CSTA Classroom Science

Re-Novicing of Science Teachers and the Science Coach

Over the past several months I’ve presented on and heard from others on how the implementation of the NGSS is going both within California and nationally. In the process, I’ve taken away some learnings that I thought I’d share. One is that, as schools and districts make progress toward implementing the NGSS, having a science coach as a part of the district team can be a key strategy to support both teachers and administrators in achieving the vision of the NGSS. Call them a science coach, teacher leader, TOSA, or whatever – they are the ones holding a myriad of things together so that NGSS Implementation can move forward. In the best of situations, this is partnered with informed administrators at all levels that work closely with the science coach – the coach providing the specific science and NGSS knowledge, the administrators moving supportive policies and procedures forward, removing barriers, and opening opportunities. In ideal situations, with supportive administrative leadership, science coaches are able to keep an eye on the vision for NGSS implementation for themselves and with others, stay informed, maintain momentum, and support teachers.

Why do I start with the idea of the science coach and shared leadership? Because implementing the NGSS is no simple or quick undertaking, it requires a system change. It requires a critical team at the helm to guide the transition. In the case of the NGSS, one of the biggest changes that occurs is the “re-novicing” of the science teacher.

Bear with me…

I recently attended a meeting at the National Academy of Sciences where science education leaders from across the country and spectrum (science researchers, supportive partners, to practitioners) met to provide an update on NGSS Implementation. This is where I first heard the idea of re-novicing of the science teacher. Sean Smith of Horizon Research, summarizing reporting from one of the session rooms, commented that the NGSS has had this effect (Sean originally heard the phrase in a different context from a colleague, Debi Hanuscin of Western Washington University). Quite frankly, considered in the context of the NGSS, it caused us all to take pause.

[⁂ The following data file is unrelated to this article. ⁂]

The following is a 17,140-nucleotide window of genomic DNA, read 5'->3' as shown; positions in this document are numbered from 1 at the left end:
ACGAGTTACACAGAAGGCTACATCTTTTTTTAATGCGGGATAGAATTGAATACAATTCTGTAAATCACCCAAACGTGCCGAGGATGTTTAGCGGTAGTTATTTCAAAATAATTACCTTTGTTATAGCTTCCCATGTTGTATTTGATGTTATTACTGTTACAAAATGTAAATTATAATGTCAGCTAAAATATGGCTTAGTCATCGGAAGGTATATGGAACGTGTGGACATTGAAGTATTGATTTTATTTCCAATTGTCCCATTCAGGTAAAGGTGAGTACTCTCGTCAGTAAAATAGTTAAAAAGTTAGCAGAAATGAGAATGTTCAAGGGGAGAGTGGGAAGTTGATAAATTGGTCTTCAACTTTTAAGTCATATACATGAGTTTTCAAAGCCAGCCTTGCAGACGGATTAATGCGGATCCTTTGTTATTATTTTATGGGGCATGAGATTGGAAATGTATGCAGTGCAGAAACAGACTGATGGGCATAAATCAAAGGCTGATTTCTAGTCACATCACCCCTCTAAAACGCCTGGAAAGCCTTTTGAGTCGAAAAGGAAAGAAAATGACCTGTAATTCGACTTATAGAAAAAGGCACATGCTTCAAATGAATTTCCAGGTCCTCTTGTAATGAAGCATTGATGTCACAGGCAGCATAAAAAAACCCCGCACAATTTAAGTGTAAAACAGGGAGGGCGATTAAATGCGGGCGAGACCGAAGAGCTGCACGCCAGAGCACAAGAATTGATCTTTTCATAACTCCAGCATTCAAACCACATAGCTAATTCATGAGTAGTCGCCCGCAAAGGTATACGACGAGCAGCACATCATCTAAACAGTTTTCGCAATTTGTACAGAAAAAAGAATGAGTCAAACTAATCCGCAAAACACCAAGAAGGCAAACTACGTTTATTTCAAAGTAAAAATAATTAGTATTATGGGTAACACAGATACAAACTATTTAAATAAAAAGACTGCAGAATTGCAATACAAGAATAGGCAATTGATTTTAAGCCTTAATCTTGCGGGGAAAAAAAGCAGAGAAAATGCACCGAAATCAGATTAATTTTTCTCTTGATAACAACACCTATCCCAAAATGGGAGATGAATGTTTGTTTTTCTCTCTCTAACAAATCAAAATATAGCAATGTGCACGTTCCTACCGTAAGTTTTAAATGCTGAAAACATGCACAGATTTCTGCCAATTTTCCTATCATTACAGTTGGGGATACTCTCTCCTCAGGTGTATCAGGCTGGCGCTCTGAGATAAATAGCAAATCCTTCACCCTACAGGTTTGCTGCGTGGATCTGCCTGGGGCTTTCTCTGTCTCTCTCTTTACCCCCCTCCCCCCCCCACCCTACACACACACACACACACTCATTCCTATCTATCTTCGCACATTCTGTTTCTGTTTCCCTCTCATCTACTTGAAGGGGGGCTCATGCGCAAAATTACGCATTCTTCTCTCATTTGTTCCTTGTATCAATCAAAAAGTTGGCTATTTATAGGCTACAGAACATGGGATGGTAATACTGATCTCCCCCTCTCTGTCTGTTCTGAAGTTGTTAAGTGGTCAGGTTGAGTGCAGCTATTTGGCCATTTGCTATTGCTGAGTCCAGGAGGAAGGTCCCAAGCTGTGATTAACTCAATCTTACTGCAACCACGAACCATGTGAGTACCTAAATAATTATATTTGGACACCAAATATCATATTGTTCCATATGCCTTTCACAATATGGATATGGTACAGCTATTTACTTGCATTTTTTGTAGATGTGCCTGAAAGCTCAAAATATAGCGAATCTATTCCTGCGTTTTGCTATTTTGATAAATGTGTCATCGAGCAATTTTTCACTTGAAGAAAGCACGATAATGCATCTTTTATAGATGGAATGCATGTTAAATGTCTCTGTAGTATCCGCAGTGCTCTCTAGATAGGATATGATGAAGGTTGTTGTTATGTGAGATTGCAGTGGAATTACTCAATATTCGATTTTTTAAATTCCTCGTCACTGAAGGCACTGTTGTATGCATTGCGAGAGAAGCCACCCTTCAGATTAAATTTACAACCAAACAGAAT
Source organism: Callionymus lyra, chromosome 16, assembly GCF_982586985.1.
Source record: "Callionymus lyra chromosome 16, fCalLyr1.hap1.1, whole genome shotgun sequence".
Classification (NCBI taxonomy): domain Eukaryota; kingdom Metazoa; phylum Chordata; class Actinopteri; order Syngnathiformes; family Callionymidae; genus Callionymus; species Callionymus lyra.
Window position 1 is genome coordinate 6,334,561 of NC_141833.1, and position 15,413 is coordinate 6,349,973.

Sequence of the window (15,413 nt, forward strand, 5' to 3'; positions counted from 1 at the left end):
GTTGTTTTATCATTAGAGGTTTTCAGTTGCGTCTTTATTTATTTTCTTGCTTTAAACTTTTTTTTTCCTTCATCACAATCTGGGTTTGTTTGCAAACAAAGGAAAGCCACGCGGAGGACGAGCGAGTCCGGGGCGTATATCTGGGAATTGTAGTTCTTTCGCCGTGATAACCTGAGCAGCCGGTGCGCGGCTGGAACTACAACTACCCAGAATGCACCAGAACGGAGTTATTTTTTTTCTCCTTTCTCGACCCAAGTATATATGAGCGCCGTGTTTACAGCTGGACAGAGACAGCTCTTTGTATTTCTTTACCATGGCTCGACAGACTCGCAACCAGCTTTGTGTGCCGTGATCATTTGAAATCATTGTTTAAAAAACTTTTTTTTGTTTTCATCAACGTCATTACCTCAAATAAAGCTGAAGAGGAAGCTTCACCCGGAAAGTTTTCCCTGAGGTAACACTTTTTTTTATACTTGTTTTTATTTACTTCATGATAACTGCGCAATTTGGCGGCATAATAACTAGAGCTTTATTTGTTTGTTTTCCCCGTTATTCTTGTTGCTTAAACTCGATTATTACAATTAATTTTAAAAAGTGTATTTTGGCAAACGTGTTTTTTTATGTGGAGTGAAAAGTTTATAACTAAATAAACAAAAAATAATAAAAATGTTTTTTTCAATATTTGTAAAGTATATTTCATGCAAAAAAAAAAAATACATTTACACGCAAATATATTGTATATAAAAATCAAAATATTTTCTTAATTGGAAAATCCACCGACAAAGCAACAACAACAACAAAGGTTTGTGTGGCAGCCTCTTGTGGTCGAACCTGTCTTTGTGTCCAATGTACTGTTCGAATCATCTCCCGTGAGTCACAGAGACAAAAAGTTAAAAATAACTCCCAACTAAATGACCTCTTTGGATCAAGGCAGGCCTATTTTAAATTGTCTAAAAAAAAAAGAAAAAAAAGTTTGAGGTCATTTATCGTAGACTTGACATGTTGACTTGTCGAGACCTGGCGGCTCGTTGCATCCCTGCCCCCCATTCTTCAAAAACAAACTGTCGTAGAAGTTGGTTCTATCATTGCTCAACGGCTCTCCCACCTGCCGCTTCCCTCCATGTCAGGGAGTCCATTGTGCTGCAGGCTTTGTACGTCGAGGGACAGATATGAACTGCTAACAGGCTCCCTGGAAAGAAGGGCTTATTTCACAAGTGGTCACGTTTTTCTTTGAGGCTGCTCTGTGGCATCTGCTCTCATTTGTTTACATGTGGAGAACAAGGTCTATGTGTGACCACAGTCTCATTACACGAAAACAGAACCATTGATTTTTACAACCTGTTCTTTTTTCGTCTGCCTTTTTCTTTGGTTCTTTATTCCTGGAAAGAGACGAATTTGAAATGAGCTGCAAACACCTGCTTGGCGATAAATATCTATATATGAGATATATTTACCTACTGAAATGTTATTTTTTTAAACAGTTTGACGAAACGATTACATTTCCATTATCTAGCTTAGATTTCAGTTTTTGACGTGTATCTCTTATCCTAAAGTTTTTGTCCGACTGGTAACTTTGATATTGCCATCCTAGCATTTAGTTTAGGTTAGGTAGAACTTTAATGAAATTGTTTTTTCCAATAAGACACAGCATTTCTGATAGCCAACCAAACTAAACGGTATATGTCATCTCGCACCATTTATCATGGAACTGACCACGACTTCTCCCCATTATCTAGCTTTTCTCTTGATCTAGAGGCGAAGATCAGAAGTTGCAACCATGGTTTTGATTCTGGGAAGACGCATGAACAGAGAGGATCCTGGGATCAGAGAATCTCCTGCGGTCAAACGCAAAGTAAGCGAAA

Make no mistake, science teachers (and I’m also talking to you, elementary teachers) are experts in what they do. They have certificates, degrees, even awards. Most have years, even decades of experience in helping students achieve. So, what’s new? Unlike expectations for science instruction in the past, the NGSS has so much “newness.” It is asking for a radical shift in both HOW students achieve and the vision that ALL students achieve.

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We’ve all heard science teachers express the idea that, “I have already been doing NGSS, I just need to add crosscutting concepts” or “this isn’t any different from how I’m teaching my students other than they’ve switched around my content,” or “I’m adding in CER [claim-evidence-reasoning], so I’m doing NGSS.” We all understand that these teachers are peeling away the first layer of the onion and haven’t had the opportunity yet to understand the nuances and depth, the complexity, and the beauty of the NGSS. Even under the scenario of best science teacher the school has ever seen and their kids are getting into college, NGSS requires far more than that first step of the teacher; it requires a full-blown sticky, spiky, hairy transformation in all aspects of science planning, curriculum, instruction, and assessment on top of a change in culture at the classroom, school, and district levels. Rooted in a deep body of research in how students learn (that wasn’t available until after our last science adoption in the ’90s), it requires a complete pedagogical shift where STUDENTS are the drivers of the learning working to explain phenomena and solve problems. STUDENTS are the ones recognizing the utility of the crosscutting concept in helping them make sense of the patterns in their data. STUDENTS recognize that their reasoning is insufficient to explain their evidence and readjust, etc. Teachers are critical in this process, facilitating the learning, rather than “telling.” This type of shift requires an overhaul in the planning for instruction, the materials used in instruction, how instruction plays out in the classroom, and how student learning is monitored – and consequently, a change in how we view what is needed to support this. There’s “newness” in this for everyone. This has caused the re-novicing.